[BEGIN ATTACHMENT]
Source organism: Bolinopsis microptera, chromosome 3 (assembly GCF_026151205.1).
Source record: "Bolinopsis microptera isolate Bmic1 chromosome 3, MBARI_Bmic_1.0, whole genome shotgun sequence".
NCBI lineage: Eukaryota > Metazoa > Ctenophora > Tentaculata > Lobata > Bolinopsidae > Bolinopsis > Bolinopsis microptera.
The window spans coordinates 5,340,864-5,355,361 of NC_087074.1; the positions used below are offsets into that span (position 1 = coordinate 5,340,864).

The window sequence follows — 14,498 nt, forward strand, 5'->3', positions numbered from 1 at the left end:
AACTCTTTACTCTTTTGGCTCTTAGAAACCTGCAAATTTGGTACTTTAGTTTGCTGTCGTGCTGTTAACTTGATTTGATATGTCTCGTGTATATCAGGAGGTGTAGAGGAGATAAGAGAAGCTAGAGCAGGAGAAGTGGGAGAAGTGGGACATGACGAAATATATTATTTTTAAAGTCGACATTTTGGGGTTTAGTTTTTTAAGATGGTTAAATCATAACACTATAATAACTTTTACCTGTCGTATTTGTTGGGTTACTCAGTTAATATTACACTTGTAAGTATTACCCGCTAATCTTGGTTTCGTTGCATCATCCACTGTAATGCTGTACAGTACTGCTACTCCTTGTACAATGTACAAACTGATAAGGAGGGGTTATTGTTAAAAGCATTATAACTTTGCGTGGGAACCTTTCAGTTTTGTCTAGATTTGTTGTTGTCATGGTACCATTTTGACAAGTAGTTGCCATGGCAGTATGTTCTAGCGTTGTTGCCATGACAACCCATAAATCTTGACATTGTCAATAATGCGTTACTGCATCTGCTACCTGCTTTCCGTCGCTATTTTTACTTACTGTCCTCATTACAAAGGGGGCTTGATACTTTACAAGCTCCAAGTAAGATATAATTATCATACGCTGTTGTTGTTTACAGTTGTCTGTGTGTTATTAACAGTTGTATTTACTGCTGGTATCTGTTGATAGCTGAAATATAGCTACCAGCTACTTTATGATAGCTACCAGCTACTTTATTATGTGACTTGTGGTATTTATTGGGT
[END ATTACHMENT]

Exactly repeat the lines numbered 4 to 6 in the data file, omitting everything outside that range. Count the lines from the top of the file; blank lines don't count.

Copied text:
The window spans coordinates 5,340,864-5,355,361 of NC_087074.1; the positions used below are offsets into that span (position 1 = coordinate 5,340,864).

The window sequence follows — 14,498 nt, forward strand, 5'->3', positions numbered from 1 at the left end:
AACTCTTTACTCTTTTGGCTCTTAGAAACCTGCAAATTTGGTACTTTAGTTTGCTGTCGTGCTGTTAACTTGATTTGATATGTCTCGTGTATATCAGGAGGTGTAGAGGAGATAAGAGAAGCTAGAGCAGGAGAAGTGGGAGAAGTGGGACATGACGAAATATATTATTTTTAAAGTCGACATTTTGGGGTTTAGTTTTTTAAGATGGTTAAATCATAACACTATAATAACTTTTACCTGTCGTATTTGTTGGGTTACTCAGTTAATATTACACTTGTAAGTATTACCCGCTAATCTTGGTTTCGTTGCATCATCCACTGTAATGCTGTACAGTACTGCTACTCCTTGTACAATGTACAAACTGATAAGGAGGGGTTATTGTTAAAAGCATTATAACTTTGCGTGGGAACCTTTCAGTTTTGTCTAGATTTGTTGTTGTCATGGTACCATTTTGACAAGTAGTTGCCATGGCAGTATGTTCTAGCGTTGTTGCCATGACAACCCATAAATCTTGACATTGTCAATAATGCGTTACTGCATCTGCTACCTGCTTTCCGTCGCTATTTTTACTTACTGTCCTCATTACAAAGGGGGCTTGATACTTTACAAGCTCCAAGTAAGATATAATTATCATACGCTGTTGTTGTTTACAGTTGTCTGTGTGTTATTAACAGTTGTATTTACTGCTGGTATCTGTTGATAGCTGAAATATAGCTACCAGCTACTTTATGATAGCTACCAGCTACTTTATTATGTGACTTGTGGTATTTATTGGGT